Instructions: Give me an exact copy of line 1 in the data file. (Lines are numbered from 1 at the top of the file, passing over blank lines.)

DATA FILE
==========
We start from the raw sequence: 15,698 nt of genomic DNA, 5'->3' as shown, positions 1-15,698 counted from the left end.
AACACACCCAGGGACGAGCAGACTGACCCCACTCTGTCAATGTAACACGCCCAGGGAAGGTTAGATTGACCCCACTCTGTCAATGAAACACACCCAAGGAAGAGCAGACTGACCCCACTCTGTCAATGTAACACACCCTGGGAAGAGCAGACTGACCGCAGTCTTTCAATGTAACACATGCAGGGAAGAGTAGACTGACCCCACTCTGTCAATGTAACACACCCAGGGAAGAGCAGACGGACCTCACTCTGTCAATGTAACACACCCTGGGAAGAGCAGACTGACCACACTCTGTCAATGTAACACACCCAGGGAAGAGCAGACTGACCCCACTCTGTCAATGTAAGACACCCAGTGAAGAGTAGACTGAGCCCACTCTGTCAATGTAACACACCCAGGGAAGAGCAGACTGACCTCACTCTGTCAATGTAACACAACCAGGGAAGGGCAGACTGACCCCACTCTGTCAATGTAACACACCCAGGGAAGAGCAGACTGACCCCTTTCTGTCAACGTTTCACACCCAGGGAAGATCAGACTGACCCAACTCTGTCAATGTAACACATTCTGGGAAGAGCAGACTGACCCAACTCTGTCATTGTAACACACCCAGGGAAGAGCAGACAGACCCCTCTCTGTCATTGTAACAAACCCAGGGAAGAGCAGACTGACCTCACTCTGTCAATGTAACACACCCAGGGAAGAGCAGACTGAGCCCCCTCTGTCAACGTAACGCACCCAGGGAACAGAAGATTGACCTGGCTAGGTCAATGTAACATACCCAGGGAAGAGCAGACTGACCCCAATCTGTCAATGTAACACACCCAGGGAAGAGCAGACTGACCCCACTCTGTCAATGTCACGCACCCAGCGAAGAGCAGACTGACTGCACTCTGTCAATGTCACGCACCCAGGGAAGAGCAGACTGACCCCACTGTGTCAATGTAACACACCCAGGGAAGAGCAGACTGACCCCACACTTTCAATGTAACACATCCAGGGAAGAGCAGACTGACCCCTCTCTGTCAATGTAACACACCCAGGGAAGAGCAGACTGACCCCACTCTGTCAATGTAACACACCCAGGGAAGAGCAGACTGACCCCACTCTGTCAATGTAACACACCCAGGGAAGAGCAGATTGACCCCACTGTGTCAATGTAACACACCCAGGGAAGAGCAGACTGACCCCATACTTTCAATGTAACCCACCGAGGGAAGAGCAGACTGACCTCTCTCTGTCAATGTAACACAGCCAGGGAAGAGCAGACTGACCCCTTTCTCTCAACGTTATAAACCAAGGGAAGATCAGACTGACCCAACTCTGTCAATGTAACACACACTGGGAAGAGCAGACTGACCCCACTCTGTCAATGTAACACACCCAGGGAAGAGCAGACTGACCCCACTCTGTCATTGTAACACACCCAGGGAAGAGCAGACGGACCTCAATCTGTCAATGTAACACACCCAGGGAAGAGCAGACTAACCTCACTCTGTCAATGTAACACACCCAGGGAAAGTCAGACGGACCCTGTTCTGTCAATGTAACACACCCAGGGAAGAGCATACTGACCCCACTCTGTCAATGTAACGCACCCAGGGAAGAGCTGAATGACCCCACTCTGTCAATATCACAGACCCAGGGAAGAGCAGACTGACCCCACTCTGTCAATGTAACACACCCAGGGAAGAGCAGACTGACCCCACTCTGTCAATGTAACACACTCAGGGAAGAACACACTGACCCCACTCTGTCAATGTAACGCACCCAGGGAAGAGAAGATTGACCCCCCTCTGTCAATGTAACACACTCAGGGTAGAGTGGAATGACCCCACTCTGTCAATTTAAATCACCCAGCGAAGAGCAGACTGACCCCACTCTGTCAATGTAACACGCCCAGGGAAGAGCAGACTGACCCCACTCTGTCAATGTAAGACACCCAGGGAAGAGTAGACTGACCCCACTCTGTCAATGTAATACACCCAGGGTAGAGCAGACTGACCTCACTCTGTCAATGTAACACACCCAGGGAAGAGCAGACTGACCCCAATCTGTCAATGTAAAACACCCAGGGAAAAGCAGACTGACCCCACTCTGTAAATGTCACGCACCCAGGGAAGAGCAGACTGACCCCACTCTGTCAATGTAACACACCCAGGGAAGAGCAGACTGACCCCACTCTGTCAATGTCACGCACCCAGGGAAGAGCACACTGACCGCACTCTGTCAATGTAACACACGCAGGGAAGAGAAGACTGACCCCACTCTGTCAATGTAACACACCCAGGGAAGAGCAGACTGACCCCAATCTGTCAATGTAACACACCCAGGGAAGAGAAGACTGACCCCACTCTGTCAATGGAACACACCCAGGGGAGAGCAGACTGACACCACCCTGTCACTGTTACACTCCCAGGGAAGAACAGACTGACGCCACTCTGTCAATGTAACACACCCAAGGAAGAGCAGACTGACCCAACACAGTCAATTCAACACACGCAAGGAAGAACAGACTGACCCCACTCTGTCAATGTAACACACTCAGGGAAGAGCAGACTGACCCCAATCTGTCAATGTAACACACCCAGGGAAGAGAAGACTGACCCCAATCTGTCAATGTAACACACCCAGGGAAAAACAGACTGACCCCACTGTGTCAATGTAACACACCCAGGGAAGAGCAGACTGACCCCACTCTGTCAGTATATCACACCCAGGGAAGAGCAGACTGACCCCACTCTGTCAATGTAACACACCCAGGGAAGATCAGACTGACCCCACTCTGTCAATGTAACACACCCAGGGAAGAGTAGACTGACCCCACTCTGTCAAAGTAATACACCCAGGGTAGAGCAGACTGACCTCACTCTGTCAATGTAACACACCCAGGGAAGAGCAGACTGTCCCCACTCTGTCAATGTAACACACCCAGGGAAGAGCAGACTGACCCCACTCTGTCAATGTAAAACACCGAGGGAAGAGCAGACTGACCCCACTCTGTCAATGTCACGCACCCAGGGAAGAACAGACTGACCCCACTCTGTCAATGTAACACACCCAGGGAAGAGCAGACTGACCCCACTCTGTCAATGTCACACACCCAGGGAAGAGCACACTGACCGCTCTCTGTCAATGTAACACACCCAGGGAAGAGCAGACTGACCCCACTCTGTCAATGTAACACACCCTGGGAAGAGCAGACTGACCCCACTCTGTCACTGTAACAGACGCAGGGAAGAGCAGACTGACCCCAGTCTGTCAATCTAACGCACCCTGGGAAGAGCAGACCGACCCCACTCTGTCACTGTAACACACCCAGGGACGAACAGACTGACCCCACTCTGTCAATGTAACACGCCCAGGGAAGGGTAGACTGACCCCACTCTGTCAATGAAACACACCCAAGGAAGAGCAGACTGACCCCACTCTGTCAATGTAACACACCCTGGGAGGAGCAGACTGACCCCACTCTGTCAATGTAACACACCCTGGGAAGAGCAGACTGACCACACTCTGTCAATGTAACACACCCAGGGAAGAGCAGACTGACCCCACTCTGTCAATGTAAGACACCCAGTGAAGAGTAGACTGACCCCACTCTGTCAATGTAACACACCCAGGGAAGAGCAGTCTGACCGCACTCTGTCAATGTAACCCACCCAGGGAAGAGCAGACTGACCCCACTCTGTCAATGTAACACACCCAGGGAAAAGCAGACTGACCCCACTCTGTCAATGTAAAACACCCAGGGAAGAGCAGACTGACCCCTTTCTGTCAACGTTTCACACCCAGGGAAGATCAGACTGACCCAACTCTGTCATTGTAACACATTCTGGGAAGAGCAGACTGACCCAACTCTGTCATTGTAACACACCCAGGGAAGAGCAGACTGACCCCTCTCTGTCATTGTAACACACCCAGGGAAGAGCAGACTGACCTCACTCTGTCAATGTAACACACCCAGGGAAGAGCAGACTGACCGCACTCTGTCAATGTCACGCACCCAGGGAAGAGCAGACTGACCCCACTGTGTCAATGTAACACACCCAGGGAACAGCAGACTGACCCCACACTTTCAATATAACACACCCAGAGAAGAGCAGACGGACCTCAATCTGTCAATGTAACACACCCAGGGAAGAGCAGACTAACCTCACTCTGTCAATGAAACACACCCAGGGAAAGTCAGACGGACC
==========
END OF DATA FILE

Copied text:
We start from the raw sequence: 15,698 nt of genomic DNA, 5'->3' as shown, positions 1-15,698 counted from the left end.